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‘Capital of Capital’: Miami CRE Titans Convene at CO’s South Florida Leadership Event

During the pandemic, Miami emerged as a major destination for real estate investors. Now that the global health crisis has faded and the U.S. economy faces headwinds, South Florida’s property market is doing the unexpected: Continuing to boom.

In a prominent example, a waterfront site in Miami is under contract after receiving multiple bids above $1 billion. That high-profile deal was just one of the reasons for optimism at Commercial Observer’s South Florida Leadership Reception, hosted Thursday night at Starwood Capital Group’s new headquarters at 2340 Collins Avenue in Miami Beach.

Among the attendees was David Martin, head of Miami development firm Terra. He leads the joint venture that put in the winning bid for the former home of the Miami Herald.

With an offer of $1.225 billion, Martin is under contract for the 15.5-acre parcel at 1431 North Bayshore Drive. That sum once would have been unthinkable for a South Florida land deal – the parcel sold in 2011 for $235 million. But Martin said the steep price is a sign of a maturing property market, combined with geographic boundaries that constrain development.

“When you think about Miami-Dade County, two-thirds of it is Everglades National Park – which is good,” Martin told CO. “That creates a lot of scarcity.”

The former Herald site is owned by Genting Group, a Malaysian casino operator that hoped to build a casino there. But that plan never materialized, and Genting last year hired Avison Young to market the parcel.

The property brought a number of bids, including five offers above $1 billion, said Michael T. Fay, principal and managing director of Avison Young’s Miami operations and head of the team representing the seller. Martin’s offer was the strongest.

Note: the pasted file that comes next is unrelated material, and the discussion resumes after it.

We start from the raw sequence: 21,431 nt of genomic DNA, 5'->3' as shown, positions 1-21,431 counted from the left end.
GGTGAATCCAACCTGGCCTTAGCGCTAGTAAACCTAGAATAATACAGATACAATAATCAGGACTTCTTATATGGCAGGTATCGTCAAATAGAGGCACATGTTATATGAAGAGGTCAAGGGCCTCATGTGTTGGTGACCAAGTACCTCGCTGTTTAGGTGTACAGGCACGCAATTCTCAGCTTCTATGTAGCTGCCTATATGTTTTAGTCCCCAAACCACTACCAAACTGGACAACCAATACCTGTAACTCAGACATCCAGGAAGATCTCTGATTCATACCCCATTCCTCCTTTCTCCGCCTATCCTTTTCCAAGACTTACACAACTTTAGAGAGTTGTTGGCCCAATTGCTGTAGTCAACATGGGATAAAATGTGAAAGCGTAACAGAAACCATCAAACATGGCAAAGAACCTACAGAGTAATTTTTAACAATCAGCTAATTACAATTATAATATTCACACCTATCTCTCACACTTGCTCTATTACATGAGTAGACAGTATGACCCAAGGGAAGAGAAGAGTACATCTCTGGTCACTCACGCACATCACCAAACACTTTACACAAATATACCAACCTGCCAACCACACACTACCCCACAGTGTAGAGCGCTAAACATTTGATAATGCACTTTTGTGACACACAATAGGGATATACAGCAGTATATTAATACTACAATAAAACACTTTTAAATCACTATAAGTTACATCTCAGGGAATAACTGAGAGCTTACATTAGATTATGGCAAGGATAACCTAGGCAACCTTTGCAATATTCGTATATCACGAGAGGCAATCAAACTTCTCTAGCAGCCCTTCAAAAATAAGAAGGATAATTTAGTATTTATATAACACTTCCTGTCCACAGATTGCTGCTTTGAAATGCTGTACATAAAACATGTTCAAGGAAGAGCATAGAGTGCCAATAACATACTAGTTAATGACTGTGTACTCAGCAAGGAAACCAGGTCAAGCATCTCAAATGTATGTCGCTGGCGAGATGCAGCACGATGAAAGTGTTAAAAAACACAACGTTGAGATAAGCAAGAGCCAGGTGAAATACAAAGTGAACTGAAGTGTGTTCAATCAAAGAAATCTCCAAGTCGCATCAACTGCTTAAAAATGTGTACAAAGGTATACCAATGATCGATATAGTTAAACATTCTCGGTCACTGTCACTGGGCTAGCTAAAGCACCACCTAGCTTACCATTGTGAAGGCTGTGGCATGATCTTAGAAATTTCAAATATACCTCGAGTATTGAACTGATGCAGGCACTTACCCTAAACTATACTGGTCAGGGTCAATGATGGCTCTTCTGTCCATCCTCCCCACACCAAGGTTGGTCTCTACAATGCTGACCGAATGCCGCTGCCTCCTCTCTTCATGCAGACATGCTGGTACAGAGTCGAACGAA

“He stepped up, but he also sees all the potential,” Fay said.

The Herald site includes 800 feet of frontage along Biscayne Bay. And because the property is designated a Rapid Transit Zone, there are no limits on buildable square footage and no requirements for setbacks. Up to 8,000 units could be built there.

That’s an example of what Miami Mayor Francis Suarez calls the city’s “10x” potential – a capacity for greater density that could be unlocked by more permissive development regulations and less red tape.

“We can grow 10 times larger than we are in our physical landscape,” Suarez said during a discussion with Jeff DiModica, managing director of Starwood Capital Group.

Suarez touted the city’s rising tech employment, growing venture capital scene and declining homicide rate. He also said he presided over a turnaround of Miami’s messy budget, noting the city was running deficits when he took over.

“It was a broken Chevy,” Suarez said. “Today, we have the most reserves in our history and the highest bond rating in our history.”